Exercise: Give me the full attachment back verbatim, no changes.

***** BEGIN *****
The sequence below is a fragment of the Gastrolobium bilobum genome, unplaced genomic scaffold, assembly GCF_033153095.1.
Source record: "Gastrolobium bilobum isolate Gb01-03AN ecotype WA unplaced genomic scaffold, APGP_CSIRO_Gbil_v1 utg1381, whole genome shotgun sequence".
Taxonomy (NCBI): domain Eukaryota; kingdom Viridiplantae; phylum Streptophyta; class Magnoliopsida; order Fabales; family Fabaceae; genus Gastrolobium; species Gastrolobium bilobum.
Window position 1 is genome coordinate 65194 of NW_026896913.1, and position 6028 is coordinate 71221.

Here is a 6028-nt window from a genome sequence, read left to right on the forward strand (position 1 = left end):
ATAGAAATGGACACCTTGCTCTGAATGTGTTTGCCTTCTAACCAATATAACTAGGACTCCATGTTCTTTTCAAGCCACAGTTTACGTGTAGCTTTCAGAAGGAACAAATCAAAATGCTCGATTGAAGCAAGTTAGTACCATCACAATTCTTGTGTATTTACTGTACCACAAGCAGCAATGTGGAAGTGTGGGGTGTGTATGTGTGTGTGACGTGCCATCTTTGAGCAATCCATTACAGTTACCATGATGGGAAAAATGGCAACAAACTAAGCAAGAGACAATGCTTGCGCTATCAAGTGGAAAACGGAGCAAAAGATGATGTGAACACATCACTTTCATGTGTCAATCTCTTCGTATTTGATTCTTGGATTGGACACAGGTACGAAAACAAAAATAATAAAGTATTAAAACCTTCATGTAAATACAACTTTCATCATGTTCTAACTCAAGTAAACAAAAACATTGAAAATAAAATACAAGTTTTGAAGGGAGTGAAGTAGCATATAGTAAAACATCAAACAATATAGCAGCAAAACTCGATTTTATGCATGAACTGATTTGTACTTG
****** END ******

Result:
The sequence below is a fragment of the Gastrolobium bilobum genome, unplaced genomic scaffold, assembly GCF_033153095.1.
Source record: "Gastrolobium bilobum isolate Gb01-03AN ecotype WA unplaced genomic scaffold, APGP_CSIRO_Gbil_v1 utg1381, whole genome shotgun sequence".
Taxonomy (NCBI): domain Eukaryota; kingdom Viridiplantae; phylum Streptophyta; class Magnoliopsida; order Fabales; family Fabaceae; genus Gastrolobium; species Gastrolobium bilobum.
Window position 1 is genome coordinate 65194 of NW_026896913.1, and position 6028 is coordinate 71221.

Here is a 6028-nt window from a genome sequence, read left to right on the forward strand (position 1 = left end):
ATAGAAATGGACACCTTGCTCTGAATGTGTTTGCCTTCTAACCAATATAACTAGGACTCCATGTTCTTTTCAAGCCACAGTTTACGTGTAGCTTTCAGAAGGAACAAATCAAAATGCTCGATTGAAGCAAGTTAGTACCATCACAATTCTTGTGTATTTACTGTACCACAAGCAGCAATGTGGAAGTGTGGGGTGTGTATGTGTGTGTGACGTGCCATCTTTGAGCAATCCATTACAGTTACCATGATGGGAAAAATGGCAACAAACTAAGCAAGAGACAATGCTTGCGCTATCAAGTGGAAAACGGAGCAAAAGATGATGTGAACACATCACTTTCATGTGTCAATCTCTTCGTATTTGATTCTTGGATTGGACACAGGTACGAAAACAAAAATAATAAAGTATTAAAACCTTCATGTAAATACAACTTTCATCATGTTCTAACTCAAGTAAACAAAAACATTGAAAATAAAATACAAGTTTTGAAGGGAGTGAAGTAGCATATAGTAAAACATCAAACAATATAGCAGCAAAACTCGATTTTATGCATGAACTGATTTGTACTTG